Stefan Schmeja: The Universe Is, Like, Seriously Huge

Talk by Michael Büker about the universe at the 33rd Chaos Computer Congress (2017):

Stefan Schmeja, research assistant at the TIB’s Publication Services and – among other things – responsible for Open Access consultancy, is enthusiastic:

Very vivid and entertaining crash course on the basics of astronomy. There is actually nothing to add to the abstract: „No physics background required, featuring lots of pretty space pictures. Maybe there is: Han Solo is also included!

Ingo Keck: Beyond The Camera Panopticon

Aral Balkan’s critique of surveillance capitalism at the re:publica 2015:

Ingo Keck from the Scientific Data Management Research Group justifies his selection as follows:

In his lecture, Aral Balkan describes the fundamental problem of sg. surveillance capitalism using Facebook as an example. The lecture is a good example of how new technologies, together with existing market conditions, can lead to undesirable social effects, the effects of which, when thought further, can even lead to ruptures in existing society.

Anna-Maria Huesmann: Wie man digital und analog ein radikal-achtsames Leben führen kann (How to live a radically mindful life in digital and analogue)

„Learn to enjoy social media again.“ Milena Glimbovski and Jan Lenarz speak at the re:publica 2016:

Just another contribution from the conference about the (social) web and digital society. Our subject librarian for educational sciences, sports, theology – Anna Maria Huesmann – summarises her selection in a pointed way:

In today’s agile times of dwindling demands and changes, they’re reporting their very own experiences with acceleration and deceleration.

 Elke Stahl / Michael Hohlfeld: Lecture on Science and Creativity

Sir Harold Krotos with his talk at Hannoveran Technik Salon in 2015:

Elke Stahl (Team Windows Support in the IT department) and Michael Hohlfeld (Team Communication) independently favoured the same video. Michael Hohlfeld argues:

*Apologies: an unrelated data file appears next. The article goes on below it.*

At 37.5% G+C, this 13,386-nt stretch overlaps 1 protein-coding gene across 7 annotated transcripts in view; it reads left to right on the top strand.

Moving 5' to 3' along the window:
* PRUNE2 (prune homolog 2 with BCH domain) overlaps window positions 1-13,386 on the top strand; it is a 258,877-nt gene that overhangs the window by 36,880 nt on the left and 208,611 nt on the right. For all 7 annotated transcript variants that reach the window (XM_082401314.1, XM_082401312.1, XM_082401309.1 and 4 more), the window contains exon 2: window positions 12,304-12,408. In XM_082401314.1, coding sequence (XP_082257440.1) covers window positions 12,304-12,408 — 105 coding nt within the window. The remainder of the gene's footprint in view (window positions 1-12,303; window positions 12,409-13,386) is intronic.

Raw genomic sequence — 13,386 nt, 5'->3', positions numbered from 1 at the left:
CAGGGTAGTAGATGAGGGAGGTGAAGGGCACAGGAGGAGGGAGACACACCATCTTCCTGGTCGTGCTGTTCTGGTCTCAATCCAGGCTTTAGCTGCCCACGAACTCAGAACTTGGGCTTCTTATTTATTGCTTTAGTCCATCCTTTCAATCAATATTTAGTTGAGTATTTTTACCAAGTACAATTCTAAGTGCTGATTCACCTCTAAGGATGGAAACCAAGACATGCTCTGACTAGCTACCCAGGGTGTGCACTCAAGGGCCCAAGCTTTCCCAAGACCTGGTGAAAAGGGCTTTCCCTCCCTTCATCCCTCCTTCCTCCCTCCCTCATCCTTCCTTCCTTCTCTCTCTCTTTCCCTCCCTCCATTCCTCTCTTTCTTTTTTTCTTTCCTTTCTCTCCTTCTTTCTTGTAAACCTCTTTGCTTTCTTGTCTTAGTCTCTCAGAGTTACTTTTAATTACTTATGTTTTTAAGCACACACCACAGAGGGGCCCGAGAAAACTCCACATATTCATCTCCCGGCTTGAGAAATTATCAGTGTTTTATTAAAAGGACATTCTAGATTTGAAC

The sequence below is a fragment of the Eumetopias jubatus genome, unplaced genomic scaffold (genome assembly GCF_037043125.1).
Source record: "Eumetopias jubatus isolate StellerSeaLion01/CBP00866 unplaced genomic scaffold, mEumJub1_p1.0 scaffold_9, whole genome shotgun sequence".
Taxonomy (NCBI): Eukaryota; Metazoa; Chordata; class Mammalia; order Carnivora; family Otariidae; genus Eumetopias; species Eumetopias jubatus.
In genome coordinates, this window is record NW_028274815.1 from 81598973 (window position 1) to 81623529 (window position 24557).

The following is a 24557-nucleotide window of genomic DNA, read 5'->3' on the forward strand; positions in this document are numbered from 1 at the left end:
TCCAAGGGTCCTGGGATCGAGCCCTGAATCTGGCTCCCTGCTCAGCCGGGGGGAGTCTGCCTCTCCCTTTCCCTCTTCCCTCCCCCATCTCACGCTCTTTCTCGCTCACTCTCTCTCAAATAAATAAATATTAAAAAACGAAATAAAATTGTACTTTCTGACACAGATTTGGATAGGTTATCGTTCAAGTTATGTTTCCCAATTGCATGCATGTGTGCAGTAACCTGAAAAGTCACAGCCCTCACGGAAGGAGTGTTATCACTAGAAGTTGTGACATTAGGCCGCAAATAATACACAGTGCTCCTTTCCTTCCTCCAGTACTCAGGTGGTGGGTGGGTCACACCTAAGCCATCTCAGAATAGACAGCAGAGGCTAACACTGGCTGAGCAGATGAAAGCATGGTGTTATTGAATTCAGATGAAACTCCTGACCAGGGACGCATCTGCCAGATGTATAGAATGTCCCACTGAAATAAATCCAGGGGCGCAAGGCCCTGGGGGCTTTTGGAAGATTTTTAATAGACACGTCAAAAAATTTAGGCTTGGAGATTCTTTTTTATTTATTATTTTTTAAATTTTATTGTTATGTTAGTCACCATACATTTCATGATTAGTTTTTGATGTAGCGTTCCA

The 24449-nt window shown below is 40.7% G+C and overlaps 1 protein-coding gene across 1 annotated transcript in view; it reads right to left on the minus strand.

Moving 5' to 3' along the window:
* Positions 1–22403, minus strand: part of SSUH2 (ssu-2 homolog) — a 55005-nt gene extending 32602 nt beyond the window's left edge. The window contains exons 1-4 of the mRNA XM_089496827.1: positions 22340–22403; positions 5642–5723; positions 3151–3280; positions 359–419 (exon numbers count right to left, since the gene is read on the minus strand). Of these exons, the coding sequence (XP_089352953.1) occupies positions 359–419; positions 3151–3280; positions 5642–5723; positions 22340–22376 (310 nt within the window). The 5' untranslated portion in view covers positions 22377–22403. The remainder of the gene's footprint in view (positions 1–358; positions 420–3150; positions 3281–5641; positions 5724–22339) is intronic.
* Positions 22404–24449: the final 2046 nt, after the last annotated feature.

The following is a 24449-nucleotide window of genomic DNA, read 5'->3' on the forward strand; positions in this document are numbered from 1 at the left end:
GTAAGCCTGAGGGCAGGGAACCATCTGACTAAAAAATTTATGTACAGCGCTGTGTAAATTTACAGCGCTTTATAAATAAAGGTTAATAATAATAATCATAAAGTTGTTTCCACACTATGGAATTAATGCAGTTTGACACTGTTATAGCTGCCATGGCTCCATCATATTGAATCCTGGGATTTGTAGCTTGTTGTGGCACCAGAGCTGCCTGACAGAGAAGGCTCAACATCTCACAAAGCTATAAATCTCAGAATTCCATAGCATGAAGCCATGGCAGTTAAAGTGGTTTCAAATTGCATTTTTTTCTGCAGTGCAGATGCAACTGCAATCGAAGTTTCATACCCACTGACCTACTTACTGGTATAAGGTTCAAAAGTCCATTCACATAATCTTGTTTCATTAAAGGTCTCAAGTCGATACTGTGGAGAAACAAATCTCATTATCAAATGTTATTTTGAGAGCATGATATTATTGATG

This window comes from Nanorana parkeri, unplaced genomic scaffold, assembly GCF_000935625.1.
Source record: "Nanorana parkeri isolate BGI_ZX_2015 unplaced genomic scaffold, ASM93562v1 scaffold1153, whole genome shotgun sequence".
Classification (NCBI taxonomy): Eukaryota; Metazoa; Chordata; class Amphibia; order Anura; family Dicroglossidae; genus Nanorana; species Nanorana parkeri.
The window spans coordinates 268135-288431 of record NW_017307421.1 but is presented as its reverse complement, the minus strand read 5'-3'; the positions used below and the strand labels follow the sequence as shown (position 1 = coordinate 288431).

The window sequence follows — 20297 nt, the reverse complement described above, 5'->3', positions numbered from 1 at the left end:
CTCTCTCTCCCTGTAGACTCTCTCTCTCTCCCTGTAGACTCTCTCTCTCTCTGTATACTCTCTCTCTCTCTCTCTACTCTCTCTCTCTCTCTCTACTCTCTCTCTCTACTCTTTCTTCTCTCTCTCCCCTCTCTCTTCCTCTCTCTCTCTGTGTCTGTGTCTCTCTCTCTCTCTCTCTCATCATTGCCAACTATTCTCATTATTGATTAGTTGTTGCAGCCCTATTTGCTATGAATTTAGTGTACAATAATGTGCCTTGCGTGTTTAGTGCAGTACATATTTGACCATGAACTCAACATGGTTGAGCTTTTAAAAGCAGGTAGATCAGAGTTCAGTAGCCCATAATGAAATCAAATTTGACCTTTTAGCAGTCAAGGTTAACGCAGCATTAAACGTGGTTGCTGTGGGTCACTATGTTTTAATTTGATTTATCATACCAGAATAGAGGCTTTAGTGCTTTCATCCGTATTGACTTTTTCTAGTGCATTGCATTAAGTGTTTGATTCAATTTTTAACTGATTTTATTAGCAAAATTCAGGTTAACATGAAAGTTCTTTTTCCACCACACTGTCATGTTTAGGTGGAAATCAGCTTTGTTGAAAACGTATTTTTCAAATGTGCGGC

In June 2015 Sir Harold Kroto was a guest in the Technology Salon at the TIB. In his truly entertaining lecture „Lecture on Science and Creativity“, the British chemist and Nobel Prize winner in Chemistry spoke about his life as a scientist, about research and inspiration. Fun fact: Kroto himself wanted to become Superman and went to school with Gandalf (optionally Magneto) and was a friend of him. 😉

Matti Stöhr: Lies, damned lies and scans

David Kriesel about Xerox-Bug at the FrOSCon 2015:

My personal (current) favourite comes from the field of computer science: the data analysis lectures by Bonn-based data scientist David Kriesel are substantiated,  instructive and extremely entertaining. He gained greater, also international, fame through the discovery and publication of the „Xerox Bug„. In this lecture at FrOSCon 2015, David Kriesel tells its story.

Join us!

Of course, we invite you to go on an extensive journey in the AV-Portal. Have you found your favourite video(s)? Feel free to share your choice via the comment function, by email ( or via social media such as Twitter or Instagram by using the hashtag #AVPortal_30k. We look forward to adding your recommendation(s) to the watch list „30.000 Videos in the TIB AV-Portal – Recommendations“.

Continue with the second part of the little expedition